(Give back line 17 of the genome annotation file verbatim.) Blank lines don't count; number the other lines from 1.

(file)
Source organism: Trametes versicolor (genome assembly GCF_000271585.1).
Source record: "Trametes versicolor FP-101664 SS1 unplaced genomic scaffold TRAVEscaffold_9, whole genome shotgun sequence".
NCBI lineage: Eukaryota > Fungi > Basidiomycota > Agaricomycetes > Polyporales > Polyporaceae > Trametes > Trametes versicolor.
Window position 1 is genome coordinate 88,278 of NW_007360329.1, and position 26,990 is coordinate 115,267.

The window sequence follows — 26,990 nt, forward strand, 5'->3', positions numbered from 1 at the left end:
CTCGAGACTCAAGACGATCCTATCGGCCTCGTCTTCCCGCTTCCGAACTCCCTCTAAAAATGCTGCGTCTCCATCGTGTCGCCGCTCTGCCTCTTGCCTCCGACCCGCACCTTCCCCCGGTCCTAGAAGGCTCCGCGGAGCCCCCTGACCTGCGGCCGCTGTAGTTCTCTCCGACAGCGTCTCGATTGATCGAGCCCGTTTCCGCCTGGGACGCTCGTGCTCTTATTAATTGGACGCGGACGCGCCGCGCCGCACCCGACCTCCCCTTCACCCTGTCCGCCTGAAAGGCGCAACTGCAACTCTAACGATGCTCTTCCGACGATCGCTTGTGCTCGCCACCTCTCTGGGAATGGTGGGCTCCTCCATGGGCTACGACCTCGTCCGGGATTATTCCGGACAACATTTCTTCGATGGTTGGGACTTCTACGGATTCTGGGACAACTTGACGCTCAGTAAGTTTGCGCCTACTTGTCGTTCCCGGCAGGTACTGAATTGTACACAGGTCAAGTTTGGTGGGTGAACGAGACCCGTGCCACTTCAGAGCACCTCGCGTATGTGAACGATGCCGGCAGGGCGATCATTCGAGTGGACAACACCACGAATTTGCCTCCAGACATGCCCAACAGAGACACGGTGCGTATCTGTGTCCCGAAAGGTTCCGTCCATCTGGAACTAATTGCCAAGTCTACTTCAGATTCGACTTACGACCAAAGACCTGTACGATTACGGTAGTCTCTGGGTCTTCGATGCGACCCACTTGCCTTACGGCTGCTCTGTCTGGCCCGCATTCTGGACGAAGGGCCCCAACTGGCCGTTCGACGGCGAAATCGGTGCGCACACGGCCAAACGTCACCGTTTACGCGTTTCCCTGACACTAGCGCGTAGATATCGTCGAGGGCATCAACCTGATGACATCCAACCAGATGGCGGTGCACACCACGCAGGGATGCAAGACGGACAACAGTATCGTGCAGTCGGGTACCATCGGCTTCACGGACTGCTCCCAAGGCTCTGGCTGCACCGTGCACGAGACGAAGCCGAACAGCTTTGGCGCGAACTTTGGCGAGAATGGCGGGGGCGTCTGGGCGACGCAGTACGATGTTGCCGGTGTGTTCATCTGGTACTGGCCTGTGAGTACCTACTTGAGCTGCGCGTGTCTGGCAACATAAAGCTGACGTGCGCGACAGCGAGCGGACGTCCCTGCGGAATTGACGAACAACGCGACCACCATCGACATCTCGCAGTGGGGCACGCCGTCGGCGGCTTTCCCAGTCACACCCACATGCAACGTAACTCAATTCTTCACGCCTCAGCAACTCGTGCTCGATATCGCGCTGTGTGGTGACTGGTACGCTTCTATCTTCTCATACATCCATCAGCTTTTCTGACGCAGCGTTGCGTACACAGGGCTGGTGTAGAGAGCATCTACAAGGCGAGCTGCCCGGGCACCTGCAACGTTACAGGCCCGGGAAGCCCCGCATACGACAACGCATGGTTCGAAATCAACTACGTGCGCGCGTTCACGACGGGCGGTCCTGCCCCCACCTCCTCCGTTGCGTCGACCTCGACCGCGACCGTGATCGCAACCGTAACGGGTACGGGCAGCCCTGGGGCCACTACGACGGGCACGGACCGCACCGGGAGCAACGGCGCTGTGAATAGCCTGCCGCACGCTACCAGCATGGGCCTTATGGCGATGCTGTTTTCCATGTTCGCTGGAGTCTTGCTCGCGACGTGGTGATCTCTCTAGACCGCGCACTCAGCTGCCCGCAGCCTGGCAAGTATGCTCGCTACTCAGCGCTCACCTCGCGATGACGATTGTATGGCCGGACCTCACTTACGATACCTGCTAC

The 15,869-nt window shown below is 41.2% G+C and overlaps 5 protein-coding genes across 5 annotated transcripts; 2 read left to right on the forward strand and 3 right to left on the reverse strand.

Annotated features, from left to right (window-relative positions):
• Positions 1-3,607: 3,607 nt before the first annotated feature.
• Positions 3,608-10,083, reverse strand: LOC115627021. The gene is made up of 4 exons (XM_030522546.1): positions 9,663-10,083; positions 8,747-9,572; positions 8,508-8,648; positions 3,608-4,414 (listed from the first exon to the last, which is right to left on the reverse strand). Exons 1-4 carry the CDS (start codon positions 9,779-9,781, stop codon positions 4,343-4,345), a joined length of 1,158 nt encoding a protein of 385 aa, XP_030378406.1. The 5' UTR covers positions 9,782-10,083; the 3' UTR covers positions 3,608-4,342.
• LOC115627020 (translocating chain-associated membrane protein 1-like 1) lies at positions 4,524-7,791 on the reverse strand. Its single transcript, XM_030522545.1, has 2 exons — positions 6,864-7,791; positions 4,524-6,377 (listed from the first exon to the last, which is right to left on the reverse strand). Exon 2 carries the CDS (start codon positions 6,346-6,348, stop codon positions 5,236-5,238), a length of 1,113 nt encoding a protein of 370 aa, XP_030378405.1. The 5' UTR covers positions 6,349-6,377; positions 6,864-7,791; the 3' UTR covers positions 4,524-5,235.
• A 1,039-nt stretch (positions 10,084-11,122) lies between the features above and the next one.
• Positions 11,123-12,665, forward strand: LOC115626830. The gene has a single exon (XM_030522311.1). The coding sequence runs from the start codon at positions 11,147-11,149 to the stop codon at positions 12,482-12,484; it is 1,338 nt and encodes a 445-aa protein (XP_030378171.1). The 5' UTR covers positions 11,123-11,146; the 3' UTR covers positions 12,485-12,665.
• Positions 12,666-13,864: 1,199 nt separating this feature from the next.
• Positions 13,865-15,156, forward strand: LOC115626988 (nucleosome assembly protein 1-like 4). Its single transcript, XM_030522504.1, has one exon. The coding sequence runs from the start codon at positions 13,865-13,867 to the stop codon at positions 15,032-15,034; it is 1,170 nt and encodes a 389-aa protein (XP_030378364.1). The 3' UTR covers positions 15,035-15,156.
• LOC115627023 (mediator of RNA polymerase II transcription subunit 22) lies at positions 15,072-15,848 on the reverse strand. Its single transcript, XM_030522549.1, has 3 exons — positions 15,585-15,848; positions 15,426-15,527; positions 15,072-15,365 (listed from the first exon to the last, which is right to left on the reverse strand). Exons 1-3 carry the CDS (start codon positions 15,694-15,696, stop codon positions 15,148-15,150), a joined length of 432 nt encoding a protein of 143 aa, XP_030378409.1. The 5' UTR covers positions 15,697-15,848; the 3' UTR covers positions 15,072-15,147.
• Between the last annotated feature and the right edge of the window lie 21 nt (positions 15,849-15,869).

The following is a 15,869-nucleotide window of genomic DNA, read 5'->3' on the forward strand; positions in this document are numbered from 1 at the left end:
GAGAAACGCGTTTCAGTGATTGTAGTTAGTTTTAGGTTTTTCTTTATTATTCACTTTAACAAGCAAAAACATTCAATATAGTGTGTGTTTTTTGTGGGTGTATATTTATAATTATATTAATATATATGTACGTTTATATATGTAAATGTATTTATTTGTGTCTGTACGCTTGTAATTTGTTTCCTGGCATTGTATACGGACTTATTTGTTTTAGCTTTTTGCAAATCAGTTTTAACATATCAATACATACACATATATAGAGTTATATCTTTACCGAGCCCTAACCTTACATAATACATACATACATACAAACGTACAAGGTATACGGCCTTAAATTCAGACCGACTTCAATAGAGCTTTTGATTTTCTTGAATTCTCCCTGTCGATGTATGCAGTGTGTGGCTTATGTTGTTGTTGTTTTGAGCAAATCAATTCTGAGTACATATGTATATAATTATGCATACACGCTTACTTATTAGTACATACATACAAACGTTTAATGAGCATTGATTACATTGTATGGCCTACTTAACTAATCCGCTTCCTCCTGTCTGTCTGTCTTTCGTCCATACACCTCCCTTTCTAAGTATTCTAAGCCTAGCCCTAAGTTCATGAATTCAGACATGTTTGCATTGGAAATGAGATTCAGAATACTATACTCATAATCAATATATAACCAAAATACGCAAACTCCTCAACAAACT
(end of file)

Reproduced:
• Between the last annotated feature and the right edge of the window lie 21 nt (positions 15,849-15,869).